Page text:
David E. Stone's
WINTER FILM FESTIVAL
March 1 - April 30, 2020
I am thrilled to start the Winter Film Festival with my mentor, Robert Nelson who was also my great friend and the subject of a solo exhibition (Common Ground) at Another Year in LA in June, 2008. - David E. Stone
for prankster experimentalism and on-the-spot invention, the films of San
Francisco native Robert Nelson are among the defining landmarks of the post-Beat
American underground of the 1960s and ’70s. His free-spirited approach, sharp
wit, and artistic rigor marked inspired collaborations with William T. Wiley,
William Allan, Steve Reich, and the Grateful Dead, and helped shape a language
and style for the burgeoning psychedelic culture.
Born 1930 in San Francisco in a family of Swedish immigrants, Robert Nelson studied painting at San Francisco State University and the California School of Fine Arts – where he was introduced to a circle of Bay Area artists that converged into the California Funk Art movement of the 1960s. “This influence, together with the Beat sensibility of the poetry and jazz scenes, and the improvisatory theatre of the San Francisco Mime Troupe (directly involved in his first few films), formed the touchstones of Nelson’s developing aesthetic.” (Mark Webber).
His second wife is the legendary Swedish experimental filmmaker Gunvor Nelson, and Nelson started working with film by collaborating with her on two home movies: Building Muir Beach House (1961) and Last Week at Oona’s Bath (1962).
Nelson taught at various institutions, including the San Francisco Art Institute, Sacramento State and CalArts, before landing a teaching job at UW Milwaukee in 1979 till his retirement in the mid-1990s. He then retreated in self-imposed isolation to a remote house in the mountains of Northern California – where he began to reassess his filmography.
Nelson has influenced a number of major filmmakers, such as Peter Hutton and Curt McDowell. He was the main force in co-founding the independent distribution company Canyon Cinema in 1966, hiring his former student Edith Kramer (later the head of the Pacific Film Archive) as its first director.
“After years away from the public arena, Nelson has recently begun to show his work again… This willingness to offer the films to new audiences is unquestionably a result of the care and attention they have received in the preservation activities of Pacific Film Archive (Berkeley) and Academy Film Archive (Los Angeles).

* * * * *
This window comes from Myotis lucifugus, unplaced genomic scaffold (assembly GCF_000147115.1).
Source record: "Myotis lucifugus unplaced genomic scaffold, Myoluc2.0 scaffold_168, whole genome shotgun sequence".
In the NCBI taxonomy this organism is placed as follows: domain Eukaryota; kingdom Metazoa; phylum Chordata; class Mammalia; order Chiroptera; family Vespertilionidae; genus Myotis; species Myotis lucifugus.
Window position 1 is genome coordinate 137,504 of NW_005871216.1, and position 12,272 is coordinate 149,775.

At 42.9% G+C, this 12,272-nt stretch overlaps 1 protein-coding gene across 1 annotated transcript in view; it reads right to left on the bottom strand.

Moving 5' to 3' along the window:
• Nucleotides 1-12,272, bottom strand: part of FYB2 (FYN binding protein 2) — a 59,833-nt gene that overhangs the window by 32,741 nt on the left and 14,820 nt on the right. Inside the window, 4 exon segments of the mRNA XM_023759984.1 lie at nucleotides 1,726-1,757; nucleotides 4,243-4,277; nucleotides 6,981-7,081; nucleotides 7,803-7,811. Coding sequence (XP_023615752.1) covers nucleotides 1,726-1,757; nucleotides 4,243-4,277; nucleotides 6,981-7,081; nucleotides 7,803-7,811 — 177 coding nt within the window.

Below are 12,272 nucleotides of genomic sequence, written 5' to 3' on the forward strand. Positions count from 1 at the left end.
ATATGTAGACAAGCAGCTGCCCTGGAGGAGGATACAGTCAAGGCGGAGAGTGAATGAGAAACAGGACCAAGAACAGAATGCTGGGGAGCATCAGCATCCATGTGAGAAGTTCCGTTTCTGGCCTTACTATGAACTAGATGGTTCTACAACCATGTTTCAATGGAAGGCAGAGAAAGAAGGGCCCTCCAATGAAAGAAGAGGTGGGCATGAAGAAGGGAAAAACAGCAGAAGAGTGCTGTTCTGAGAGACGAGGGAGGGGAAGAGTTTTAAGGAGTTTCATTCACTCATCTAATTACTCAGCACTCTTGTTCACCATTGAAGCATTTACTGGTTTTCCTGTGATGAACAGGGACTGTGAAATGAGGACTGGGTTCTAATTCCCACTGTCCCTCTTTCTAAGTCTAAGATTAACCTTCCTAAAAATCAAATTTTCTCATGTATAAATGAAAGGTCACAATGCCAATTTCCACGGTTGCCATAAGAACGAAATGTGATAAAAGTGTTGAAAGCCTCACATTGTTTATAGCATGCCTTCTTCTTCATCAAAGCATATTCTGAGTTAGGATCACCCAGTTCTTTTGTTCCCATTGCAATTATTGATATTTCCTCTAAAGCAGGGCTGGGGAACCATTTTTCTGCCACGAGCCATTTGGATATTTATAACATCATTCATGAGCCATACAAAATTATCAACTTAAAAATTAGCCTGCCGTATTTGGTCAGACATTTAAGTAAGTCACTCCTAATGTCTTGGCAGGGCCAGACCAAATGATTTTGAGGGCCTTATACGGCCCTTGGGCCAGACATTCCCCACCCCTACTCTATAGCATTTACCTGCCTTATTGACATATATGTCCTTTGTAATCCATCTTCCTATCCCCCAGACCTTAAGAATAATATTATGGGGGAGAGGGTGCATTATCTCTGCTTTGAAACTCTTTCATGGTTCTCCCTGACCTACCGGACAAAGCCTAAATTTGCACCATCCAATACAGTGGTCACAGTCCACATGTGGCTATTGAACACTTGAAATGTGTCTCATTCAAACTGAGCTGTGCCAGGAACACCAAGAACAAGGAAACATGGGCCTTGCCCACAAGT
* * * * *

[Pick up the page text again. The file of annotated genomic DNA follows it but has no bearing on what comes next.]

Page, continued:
Selected Filmography: The Mystery of Amelia Air-Heart Solved! (1962) Plastic Haircut (1963) Oh Dem Watermelons (1965) Sixty Lazy Dogs (1965) Confessions of a Black Mother-Succuba (1965) Thick Pucker (1965) Penny Bright and Jimmy Witherspoon (1967) The Great Blondino (1967) Grateful Dead (1967) War is Hell (1968) Special Warning (1974/99) Suite California: Stops and Passes (Parts 1 & 2) (1976/78) Hamlet Act (1982) " - ubu.com
"Hailed as a true masterpiece by connoisseurs, Bleu Shut is broken down minute by minute, with a clock ticking away its duration to save the audience the trouble of craning their necks to see how much film is left on the projector. Comprising “a boat game and entertainments”, this landmark film is ingeniously artful and extremely entertaining as it brilliantly toys with audience expectation and participation." – ubu.com
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"Watermelons was commissioned
by the San Francisco Mime Troupe as a short entertainment to be screened during
intermission for its rather infamous 1965 Minstrel Show (Civil Rights from the
Cracker Barrel), which assaulted racial stereotypes by wildly exaggerating them
-- as performed by (mostly white) performers in blackface, yet. A relative
latecomer to filmmaking, the 35-year-old Nelson had just begun fooling around
with the medium, mostly in collaboration with then-wife Gunvor Nelson. To make
Watermelons he drafted talent from the Mime Troupe and alma mater Mills College,
where he'd also found a young composer named
Steve Reich, later known (to his
occasional annoyance) as the father of minimalism, and thus the person to be
blessed or blamed for subsequent fellow travelers Philip Glass and John Adams.
Reich's raucously repetitive choral arrangement of a Stephen Foster oldie (in which a slave mourns his deceased master) adds another satirical dimension to the color visuals, which direct the campus era's mood of anarchy and impudence toward the watermelon. Aiming to explode stereotypes and their symbols, the film finds melons used as bombs, footballs, baseballs, shooting targets, even as sensuous love objects. Watermelons are cut-and-pasted onto existing images (from Superman to a NASA missle) and sometimes animated there, à la Terry Gilliam's Monty Python 'toons. Fruits are chased by white male hordes, then turn around (via the magic of reverse projection) to chase them in return." " - ubu.com
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"In their starkly minimal film, The Awful Backlash, directors Robert Nelson and William Allan, focus solely on a pair of hands as they begin to unravel what appears to be a tangled fishing line. Any further evidence of the title's confusing 'awfulness' – other than the literal disentanglement of the line remains, however, tentative, left as it were, literally, at a loose end. The viewer knows nothing of the incident that led to this backlash or entanglement; nor of the directors' initial motive for the title indeed not of any other attempt at blending an additional storyline beyond what is seen. There is, perhaps, one link with a reverse reaction – a sense of gradual recovery taking place, as the thread unfolds from a position of multiplicity back to a singular line." (Pamela Kember, Rethinking Refunctioning, 'Awful Backlash' catalogue, May 2000) " - ubu.com
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